Tuesday, June 14, 2011

O Coffee My Coffee

This week, Fox News and The Huffington Post both posted stories about too much coffee causing auditory hallucinations. (I’ll leave it to readers to decide where of these two entities I likely saw this article.) Researchers in Australia asked participants in a study to down various levels of my favorite beverage and then made them listen to three minutes of sound on earphones. All participants were told that White Christmas would be selection they would hear. Instead, they got three minutes of white noise. The higher the level of caffeine intake, the more likely a participant in the study would say that they heard White Christmas. The notable level was apparently five cups of coffee. People who’d ingested five cups were three times as likely to state that they’d heard White Christmas as opposed to those that hadn’t. The story matched a similar report from LiveScience in 2009 that suggested people hear and see things after only three cups of coffee.

Admittedly, this isn’t the first time this year I’ve heard health news about coffee. It comes out all the time. I’ve heard recent studies that suggest coffee may inhibit certain forms of cancer. I’ve also heard it causes certain forms of cancer, so that’s a mixed review (or picking your poison). But, if you start listing all the supposed health benefits and detriments of coffee, it begins to sound like one of those prescription drug ads you see on TV.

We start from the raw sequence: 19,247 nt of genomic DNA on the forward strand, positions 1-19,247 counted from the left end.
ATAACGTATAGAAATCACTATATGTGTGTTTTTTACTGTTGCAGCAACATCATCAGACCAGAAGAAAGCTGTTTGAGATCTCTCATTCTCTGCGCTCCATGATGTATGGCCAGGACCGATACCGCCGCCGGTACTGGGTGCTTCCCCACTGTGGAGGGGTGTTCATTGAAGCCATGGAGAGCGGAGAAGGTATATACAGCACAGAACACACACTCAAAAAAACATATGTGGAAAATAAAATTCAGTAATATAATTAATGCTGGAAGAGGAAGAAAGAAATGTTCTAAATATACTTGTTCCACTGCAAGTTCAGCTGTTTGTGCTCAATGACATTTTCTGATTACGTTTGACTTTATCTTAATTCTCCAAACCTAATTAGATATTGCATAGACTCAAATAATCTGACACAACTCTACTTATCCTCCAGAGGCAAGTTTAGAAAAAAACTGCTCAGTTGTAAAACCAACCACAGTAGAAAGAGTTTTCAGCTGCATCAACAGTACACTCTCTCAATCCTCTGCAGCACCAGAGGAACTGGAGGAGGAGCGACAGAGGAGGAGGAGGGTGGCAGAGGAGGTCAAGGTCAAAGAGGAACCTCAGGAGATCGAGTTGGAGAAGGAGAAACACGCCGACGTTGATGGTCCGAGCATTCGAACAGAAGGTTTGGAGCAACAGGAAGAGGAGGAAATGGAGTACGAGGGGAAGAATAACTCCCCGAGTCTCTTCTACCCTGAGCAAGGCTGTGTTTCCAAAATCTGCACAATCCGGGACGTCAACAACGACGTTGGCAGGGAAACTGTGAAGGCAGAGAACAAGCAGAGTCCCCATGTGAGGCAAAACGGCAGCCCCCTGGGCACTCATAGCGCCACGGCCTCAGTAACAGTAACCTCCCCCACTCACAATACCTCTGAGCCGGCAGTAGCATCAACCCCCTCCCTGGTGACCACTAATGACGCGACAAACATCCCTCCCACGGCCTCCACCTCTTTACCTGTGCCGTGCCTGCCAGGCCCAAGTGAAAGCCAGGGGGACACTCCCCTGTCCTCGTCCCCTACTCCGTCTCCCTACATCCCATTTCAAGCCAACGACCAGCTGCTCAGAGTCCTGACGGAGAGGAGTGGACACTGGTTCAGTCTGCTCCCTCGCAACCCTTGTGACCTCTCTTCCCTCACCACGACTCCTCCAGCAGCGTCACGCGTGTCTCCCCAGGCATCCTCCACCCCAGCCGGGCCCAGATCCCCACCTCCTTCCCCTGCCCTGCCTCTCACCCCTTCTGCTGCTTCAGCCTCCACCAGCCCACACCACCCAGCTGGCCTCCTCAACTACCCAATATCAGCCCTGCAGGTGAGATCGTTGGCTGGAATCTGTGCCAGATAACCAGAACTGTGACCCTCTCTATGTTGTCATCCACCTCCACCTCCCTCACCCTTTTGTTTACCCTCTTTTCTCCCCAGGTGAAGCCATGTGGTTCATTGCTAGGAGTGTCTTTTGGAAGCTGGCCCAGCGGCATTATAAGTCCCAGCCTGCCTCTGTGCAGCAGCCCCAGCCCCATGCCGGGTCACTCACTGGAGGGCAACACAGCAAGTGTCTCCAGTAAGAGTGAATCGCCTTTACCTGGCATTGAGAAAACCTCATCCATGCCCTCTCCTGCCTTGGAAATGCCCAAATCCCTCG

But the idea of hallucinations was new to me.

My kids think I drink too much coffee, especially my nine-year old. Often, he will come up to me with a method he hopes will stop it.

“Dad, I bet you can’t stop drinking coffee for a single day.”

“OK. What’s the bet?”

He wags his forefinger in the air. “If you can’t go the weekend—“

“Weekend? Earlier you said a day.”

“OK. Day,” he says with a huff. “If you can’t go a day without drinking coffee, you pay me five dollars?”

“And if I can, then you pay me five dollars?”

“Uh, no. A quarter.”

“That doesn’t sound very fair.”

He hems around a little more but fails to come up with an equitable solution. Eventually, he gives up.

But what if the hallucinations are true?

It means my wife would have a medical reason for when she claims I didn’t hear her correctly.


Jennifer Shirk said...

I didn't hear that hallucination news. But nope, still won't give up my coffee--or my invisible friends. LOL

Walt Mussell said...

Jennifer, I'm not giving up my coffee either. However, if I drink enough, maybe I'll be able to convince myself there's more coffee even if there isn't any more.

Pam Asberry said...

Funny post, Walt! But I'm with you and Jennifer - hallucinations or no, I won't be giving up my coffee! :-)